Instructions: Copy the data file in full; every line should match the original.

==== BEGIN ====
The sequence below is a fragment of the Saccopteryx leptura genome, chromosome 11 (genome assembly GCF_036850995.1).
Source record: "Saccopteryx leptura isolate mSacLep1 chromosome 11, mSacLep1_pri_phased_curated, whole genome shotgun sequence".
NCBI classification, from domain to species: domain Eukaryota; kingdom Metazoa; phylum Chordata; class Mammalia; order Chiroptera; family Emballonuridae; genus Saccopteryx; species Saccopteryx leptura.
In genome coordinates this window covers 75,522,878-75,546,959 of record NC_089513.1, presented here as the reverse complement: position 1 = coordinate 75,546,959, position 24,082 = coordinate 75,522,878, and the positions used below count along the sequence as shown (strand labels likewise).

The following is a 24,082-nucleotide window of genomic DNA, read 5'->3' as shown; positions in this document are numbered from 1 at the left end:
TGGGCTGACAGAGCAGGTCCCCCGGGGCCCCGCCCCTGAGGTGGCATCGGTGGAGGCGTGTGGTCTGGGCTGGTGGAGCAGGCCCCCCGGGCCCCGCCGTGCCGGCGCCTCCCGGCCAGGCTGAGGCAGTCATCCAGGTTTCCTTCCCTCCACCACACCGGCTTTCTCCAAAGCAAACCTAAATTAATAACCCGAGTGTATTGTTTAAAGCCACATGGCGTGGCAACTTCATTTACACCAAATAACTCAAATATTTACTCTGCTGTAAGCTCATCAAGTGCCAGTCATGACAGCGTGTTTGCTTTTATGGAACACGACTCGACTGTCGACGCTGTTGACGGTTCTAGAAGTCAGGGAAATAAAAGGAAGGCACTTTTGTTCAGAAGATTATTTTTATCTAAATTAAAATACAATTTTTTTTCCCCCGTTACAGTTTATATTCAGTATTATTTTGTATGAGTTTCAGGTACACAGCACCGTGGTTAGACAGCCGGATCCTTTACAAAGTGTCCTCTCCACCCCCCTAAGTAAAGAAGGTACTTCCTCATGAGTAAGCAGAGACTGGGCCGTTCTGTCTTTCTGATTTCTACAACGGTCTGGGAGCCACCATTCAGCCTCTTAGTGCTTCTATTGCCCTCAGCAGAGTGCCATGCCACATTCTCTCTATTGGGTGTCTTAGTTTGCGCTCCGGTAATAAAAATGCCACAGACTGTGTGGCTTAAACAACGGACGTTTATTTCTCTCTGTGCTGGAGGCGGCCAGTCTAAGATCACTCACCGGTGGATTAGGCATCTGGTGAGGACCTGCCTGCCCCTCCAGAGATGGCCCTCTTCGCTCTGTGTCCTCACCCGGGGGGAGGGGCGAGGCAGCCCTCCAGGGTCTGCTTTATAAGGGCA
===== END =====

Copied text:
The sequence below is a fragment of the Saccopteryx leptura genome, chromosome 11 (genome assembly GCF_036850995.1).
Source record: "Saccopteryx leptura isolate mSacLep1 chromosome 11, mSacLep1_pri_phased_curated, whole genome shotgun sequence".
NCBI classification, from domain to species: domain Eukaryota; kingdom Metazoa; phylum Chordata; class Mammalia; order Chiroptera; family Emballonuridae; genus Saccopteryx; species Saccopteryx leptura.
In genome coordinates this window covers 75,522,878-75,546,959 of record NC_089513.1, presented here as the reverse complement: position 1 = coordinate 75,546,959, position 24,082 = coordinate 75,522,878, and the positions used below count along the sequence as shown (strand labels likewise).

The following is a 24,082-nucleotide window of genomic DNA, read 5'->3' as shown; positions in this document are numbered from 1 at the left end:
TGGGCTGACAGAGCAGGTCCCCCGGGGCCCCGCCCCTGAGGTGGCATCGGTGGAGGCGTGTGGTCTGGGCTGGTGGAGCAGGCCCCCCGGGCCCCGCCGTGCCGGCGCCTCCCGGCCAGGCTGAGGCAGTCATCCAGGTTTCCTTCCCTCCACCACACCGGCTTTCTCCAAAGCAAACCTAAATTAATAACCCGAGTGTATTGTTTAAAGCCACATGGCGTGGCAACTTCATTTACACCAAATAACTCAAATATTTACTCTGCTGTAAGCTCATCAAGTGCCAGTCATGACAGCGTGTTTGCTTTTATGGAACACGACTCGACTGTCGACGCTGTTGACGGTTCTAGAAGTCAGGGAAATAAAAGGAAGGCACTTTTGTTCAGAAGATTATTTTTATCTAAATTAAAATACAATTTTTTTTCCCCCGTTACAGTTTATATTCAGTATTATTTTGTATGAGTTTCAGGTACACAGCACCGTGGTTAGACAGCCGGATCCTTTACAAAGTGTCCTCTCCACCCCCCTAAGTAAAGAAGGTACTTCCTCATGAGTAAGCAGAGACTGGGCCGTTCTGTCTTTCTGATTTCTACAACGGTCTGGGAGCCACCATTCAGCCTCTTAGTGCTTCTATTGCCCTCAGCAGAGTGCCATGCCACATTCTCTCTATTGGGTGTCTTAGTTTGCGCTCCGGTAATAAAAATGCCACAGACTGTGTGGCTTAAACAACGGACGTTTATTTCTCTCTGTGCTGGAGGCGGCCAGTCTAAGATCACTCACCGGTGGATTAGGCATCTGGTGAGGACCTGCCTGCCCCTCCAGAGATGGCCCTCTTCGCTCTGTGTCCTCACCCGGGGGGAGGGGCGAGGCAGCCCTCCAGGGTCTGCTTTATAAGGGCA